Going to college is a dream for many Americans, and it can come at a hefty price: the average amount for tuition and fees for a four-year undergraduate degree now exceeds $33,000. These high costs have forced many students to turn to financial aid programs to fund some or all of their college ventures. The Federal Student Aid Department alone awards federal loan money to more than 13 million students every year. While it can be convenient to borrow the money you need for school, you must remember that you will have to pay back everything you get, with interest.
If you find repaying the money is not as easy as you’d hoped, you may want to get help from an Ohio federal student loan attorney to explore alternative approaches to affordable payments.
Private vs. Federal Student Loans
There are two different arenas that offer student loans: the private sector and the federal sector. Private loans are provided by banks and other private lenders, such as Sallie Mae. With higher interest rates, unsubsidized loans, and inconvenient repayment plans, private loans are not always the best option for students. However, if you cannot get enough funding from other sources to cover your school needs, you may want to consider a private loan. These loans don’t come with a specific cap, so you may be able to get as much money as is necessary to cover the gaps.
Federal loans are backed by the government and offer more perks to borrowers. The amounts depend on what type of aid you’re receiving, but in general, unsubsidized and subsidized loans make up much of the aid. Subsidized loans do not accrue interest while you’re in school and unsubsidized loans begin accruing interest the moment you receive them. Currently, students can borrow up to $5,500 in subsidized funds for the year, and up to $20,500 annually in unsubsidized loans. These loans have fixed interest rates that are generally lower than private institutions can offer. You aren’t required to pay back your loans until after you’ve left school or drop to part-time enrollment, and you’re given a number of repayment programs to choose from to ensure you can afford your payments.
Federal loans also have perks like deferments and forbearances – if you’ve hit a tight spot and can’t afford all your bills, you can request a forbearance to stop payments for a year. Keep in mind that interest will still accrue during this time period. You can choose to pay the interest only during your forbearance, or just wait and have it tacked onto your loan amount. You can apply for a deferment to postpone payments with no interest accrual for a certain period of time, but you have to meet special circumstances for this option. With a forbearance, you don’t have to meet any particular criteria.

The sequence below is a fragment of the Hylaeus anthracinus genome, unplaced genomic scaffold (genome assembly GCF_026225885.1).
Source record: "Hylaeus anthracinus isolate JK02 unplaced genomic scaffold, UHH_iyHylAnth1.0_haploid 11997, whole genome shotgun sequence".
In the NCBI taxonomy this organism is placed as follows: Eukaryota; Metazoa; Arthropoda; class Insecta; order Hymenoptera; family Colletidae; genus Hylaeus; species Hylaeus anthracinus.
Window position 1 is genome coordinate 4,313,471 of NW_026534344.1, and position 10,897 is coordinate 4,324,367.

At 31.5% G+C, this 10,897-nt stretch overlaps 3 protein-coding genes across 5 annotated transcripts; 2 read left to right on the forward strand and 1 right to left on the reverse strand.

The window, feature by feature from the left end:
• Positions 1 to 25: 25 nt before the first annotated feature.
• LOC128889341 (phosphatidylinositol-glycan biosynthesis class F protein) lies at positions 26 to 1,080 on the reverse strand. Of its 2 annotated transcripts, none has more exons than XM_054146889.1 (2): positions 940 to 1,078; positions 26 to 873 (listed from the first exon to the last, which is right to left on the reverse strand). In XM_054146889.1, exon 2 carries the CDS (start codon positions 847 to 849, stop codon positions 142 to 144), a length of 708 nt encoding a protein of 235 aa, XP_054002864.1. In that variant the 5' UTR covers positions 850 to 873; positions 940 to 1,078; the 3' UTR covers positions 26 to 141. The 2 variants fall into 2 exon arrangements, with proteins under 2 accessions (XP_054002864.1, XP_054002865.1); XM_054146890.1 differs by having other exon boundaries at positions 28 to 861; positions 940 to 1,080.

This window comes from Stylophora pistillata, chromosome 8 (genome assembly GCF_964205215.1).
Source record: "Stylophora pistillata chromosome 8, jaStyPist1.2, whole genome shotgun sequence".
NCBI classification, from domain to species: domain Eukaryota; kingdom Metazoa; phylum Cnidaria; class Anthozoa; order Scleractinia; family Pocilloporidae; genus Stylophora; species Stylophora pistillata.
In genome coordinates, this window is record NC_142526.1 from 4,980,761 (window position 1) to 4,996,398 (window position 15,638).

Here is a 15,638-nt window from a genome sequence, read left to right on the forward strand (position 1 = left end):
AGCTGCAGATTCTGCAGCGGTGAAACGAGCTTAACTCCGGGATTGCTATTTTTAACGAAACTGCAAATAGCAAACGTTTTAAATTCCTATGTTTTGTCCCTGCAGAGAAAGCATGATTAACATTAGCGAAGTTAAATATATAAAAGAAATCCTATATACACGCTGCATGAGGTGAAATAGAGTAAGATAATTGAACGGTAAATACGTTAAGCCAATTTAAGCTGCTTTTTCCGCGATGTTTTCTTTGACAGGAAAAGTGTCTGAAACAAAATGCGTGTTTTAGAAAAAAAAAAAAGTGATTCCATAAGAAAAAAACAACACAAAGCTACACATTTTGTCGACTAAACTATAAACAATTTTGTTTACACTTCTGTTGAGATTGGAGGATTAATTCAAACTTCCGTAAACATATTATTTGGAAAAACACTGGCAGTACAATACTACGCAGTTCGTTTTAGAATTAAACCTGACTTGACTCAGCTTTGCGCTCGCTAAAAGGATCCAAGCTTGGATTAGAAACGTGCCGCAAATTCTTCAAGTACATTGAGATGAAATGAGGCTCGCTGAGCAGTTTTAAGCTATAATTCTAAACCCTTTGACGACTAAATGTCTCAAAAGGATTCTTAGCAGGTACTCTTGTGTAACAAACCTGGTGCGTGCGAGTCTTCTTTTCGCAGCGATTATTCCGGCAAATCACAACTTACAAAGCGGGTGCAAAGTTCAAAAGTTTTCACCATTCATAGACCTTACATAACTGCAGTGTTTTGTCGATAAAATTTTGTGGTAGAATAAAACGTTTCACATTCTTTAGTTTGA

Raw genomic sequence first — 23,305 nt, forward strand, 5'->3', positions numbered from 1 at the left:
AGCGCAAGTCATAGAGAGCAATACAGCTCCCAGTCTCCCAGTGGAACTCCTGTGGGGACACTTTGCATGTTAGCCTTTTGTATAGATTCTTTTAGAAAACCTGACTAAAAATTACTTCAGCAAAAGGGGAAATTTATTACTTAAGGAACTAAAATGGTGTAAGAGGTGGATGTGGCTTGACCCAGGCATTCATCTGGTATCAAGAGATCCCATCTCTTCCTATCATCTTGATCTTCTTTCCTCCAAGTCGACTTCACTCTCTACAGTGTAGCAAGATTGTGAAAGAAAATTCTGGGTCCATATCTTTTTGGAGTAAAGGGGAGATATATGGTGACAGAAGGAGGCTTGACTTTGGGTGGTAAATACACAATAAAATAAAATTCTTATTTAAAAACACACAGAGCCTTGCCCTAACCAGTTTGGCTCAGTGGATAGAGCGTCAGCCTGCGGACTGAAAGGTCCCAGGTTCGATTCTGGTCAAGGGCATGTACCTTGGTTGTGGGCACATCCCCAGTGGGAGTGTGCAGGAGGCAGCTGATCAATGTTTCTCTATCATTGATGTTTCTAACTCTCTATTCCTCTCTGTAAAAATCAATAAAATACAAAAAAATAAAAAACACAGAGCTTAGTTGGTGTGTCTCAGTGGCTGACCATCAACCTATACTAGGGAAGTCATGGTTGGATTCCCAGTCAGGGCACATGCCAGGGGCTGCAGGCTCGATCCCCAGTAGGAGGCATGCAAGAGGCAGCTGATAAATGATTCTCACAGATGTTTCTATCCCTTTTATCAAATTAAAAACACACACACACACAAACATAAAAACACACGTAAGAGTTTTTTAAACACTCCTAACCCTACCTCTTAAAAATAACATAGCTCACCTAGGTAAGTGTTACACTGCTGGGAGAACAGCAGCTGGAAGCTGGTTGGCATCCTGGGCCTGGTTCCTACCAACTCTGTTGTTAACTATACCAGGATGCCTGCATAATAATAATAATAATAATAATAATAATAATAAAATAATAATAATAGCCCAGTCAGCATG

Federal student aid can be repaid through a number of different programs, based on what you can afford and how long you want to pay them back. Many plans are available to all borrowers, while some plans have certain eligibility requirements you must meet. You can also consolidate federal student loans into one loan, which allows you to make one monthly payment that covers them all.
What Happens If I Default On My Loan?
Missing payments will make you delinquent, and forgoing payment entirely will put you in default. Defaulting on student loans can bring serious trouble. These loans are generally not discharged in bankruptcy, so failing to pay them damages your credit, racks up interest on unpaid amounts, and forfeits your access to benefits like different repayment plans and forbearance eligibility. You could face getting your loans turned over to a collection agency, have your wages garnished, or even be sued for nonpayment.
While owing this money can be stressful, it’s important to remember that student loan collection agencies cannot violate your rights when trying to collect from you. These agencies must adhere to the rules laid out in the Fair Debt Collection Practices Act (FDCPA), just like any other call center agency. That means they:
- May only call you between the hours of 8:00 a.m. and 9:00 p.m.
- Are no longer allowed to contact you if you send a letter prohibiting further contact
- Must send written verification of the debt no longer than five days after they first contact you
- May not harass you, make threats, or use false information to try to make you pay
If a student loan debt collector is harassing you or violating the FDCPA, you should speak to an attorney right away.
How an Ohio Federal Student Loan Attorney Can Help
If your debts are so extensive that you’re facing defaulting on your federal student loans, you should consider talking to a federal student loan attorney. At Cleveland Bankruptcy Attorneys, we have considerable experience helping people like you find a way out of their financial problems.